NEW YORKNEW YORK (Reuters) - Democratic presidential candidate Joe Biden saw no bounce in popular support after last week's Democratic National Convention, according to a Reuters/Ipsos poll released on Wednesday, pointing to Americans' hardened political views.
Biden held his lead over President Donald Trump in the national opinion poll taken Aug. 19 to 25, with 47% of registered voters backing the Democratic challenger and 40% supporting the Republican incumbent. That was a similar edge to what Biden had before his party's convention, a scaled-back, virtual event because of the coronavirus pandemic.
That marks a shift from many past election cycles. The previous Democratic nominee, Hillary Clinton, saw a 4-percentage-point gain against Trump after her party's 2016 convention, while Trump's support also rose 4 points after his party's gathering that year. The Republicans are holding their convention, a mix of in-person and virtual events, this week.
There are a number of likely reasons why Biden has not received a similar jump in support. The party nominating conventions were scheduled later in the election year and the party faithful gathered mostly online because of concerns about the coronavirus.
There also appear to be fewer undecided voters in 2020. About 14% of registered voters did not support either of the major-party candidates in the latest poll, down from about 22% who were similarly undecided four years ago.
The poll also found that while Biden improved his standing over the past month among African Americans, Trump has eaten into Biden's advantage in the suburbs. He has been attacking Biden by painting him as a threat to the "suburban lifestyle dream."
Biden's advantage over Trump among African Americans increased by 6 percentage points from July to August, after he named Kamala Harris as his running mate, making her the first Black woman nominated by a major party for vice president. About 71% of African-American respondents said they supported Biden for president, while 9% would vote for Trump.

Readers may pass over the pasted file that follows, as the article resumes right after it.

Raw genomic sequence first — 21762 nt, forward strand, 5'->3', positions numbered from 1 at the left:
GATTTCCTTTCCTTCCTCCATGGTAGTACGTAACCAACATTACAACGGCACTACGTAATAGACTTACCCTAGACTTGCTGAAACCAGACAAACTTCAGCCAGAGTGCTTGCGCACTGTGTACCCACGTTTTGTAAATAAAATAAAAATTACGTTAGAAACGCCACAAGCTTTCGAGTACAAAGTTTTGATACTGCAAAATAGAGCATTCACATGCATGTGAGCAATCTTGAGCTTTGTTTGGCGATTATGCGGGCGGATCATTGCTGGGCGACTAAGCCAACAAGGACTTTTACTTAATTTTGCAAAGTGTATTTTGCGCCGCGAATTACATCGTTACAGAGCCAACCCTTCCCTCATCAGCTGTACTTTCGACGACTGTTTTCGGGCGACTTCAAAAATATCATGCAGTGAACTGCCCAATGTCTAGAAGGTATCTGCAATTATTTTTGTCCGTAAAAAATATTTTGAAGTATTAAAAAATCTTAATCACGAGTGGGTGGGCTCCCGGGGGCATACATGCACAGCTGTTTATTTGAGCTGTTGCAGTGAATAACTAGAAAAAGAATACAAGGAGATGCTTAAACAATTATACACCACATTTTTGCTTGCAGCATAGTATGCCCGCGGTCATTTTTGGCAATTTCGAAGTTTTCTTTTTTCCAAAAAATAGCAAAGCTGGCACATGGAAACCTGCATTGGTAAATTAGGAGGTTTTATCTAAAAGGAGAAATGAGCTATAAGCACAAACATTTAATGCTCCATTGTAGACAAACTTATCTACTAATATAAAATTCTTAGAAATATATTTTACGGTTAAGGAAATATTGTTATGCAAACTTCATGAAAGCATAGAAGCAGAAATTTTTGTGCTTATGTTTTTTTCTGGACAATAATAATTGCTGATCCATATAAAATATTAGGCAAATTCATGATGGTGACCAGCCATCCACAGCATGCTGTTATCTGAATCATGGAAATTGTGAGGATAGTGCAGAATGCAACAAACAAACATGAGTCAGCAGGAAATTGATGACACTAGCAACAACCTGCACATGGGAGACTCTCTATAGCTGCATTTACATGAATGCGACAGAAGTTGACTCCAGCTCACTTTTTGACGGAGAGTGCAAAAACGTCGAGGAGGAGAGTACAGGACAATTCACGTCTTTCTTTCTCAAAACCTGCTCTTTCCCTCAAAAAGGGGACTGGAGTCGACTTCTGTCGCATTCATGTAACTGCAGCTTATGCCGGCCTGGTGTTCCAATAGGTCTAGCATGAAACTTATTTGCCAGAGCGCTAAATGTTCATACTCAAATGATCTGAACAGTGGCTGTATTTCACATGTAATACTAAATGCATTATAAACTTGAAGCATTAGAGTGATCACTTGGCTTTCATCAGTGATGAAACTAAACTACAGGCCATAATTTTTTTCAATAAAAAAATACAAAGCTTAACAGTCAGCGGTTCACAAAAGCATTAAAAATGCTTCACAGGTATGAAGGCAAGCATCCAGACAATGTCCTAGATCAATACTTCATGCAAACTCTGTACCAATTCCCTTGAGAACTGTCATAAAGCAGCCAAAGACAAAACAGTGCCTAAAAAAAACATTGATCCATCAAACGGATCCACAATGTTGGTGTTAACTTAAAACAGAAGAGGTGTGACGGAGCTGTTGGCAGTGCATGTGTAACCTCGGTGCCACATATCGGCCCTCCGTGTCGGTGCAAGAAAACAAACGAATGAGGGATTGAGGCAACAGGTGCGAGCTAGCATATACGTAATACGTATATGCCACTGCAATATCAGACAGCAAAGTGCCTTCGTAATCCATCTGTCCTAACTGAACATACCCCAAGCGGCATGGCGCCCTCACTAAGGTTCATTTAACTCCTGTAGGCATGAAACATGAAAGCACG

Biden's advantage declined by 4 points, however, among Americans who live in the suburbs, with about 44% saying they would support him, compared with 36% saying they would vote for Trump.
The poll also found that 41% of Americans approved of Trump's performance in office, while 55% disapproved. Registered voters are mostly interested in picking a president based on the candidate's perceived abilities to respond to the coronavirus pandemic, restore trust in American government and improve the economy.
Registered voters are more likely to consider Biden the stronger candidate when it comes to dealing with the coronavirus and restoring trust in government, while Trump was more likely to be considered superior when it comes to the economy.
The Reuters/Ipsos poll was conducted online, in English, throughout the United States. It gathered responses from 4,320 American adults, including 3,829 registered voters, 2,230 who said they live in the suburbs and 488 who identify as African Americans. The poll has a credibility interval, a measure of precision of between 2 and 5 percentage points.
(Reporting by Chris Kahn; Editing by Scott Malone and Peter Cooney)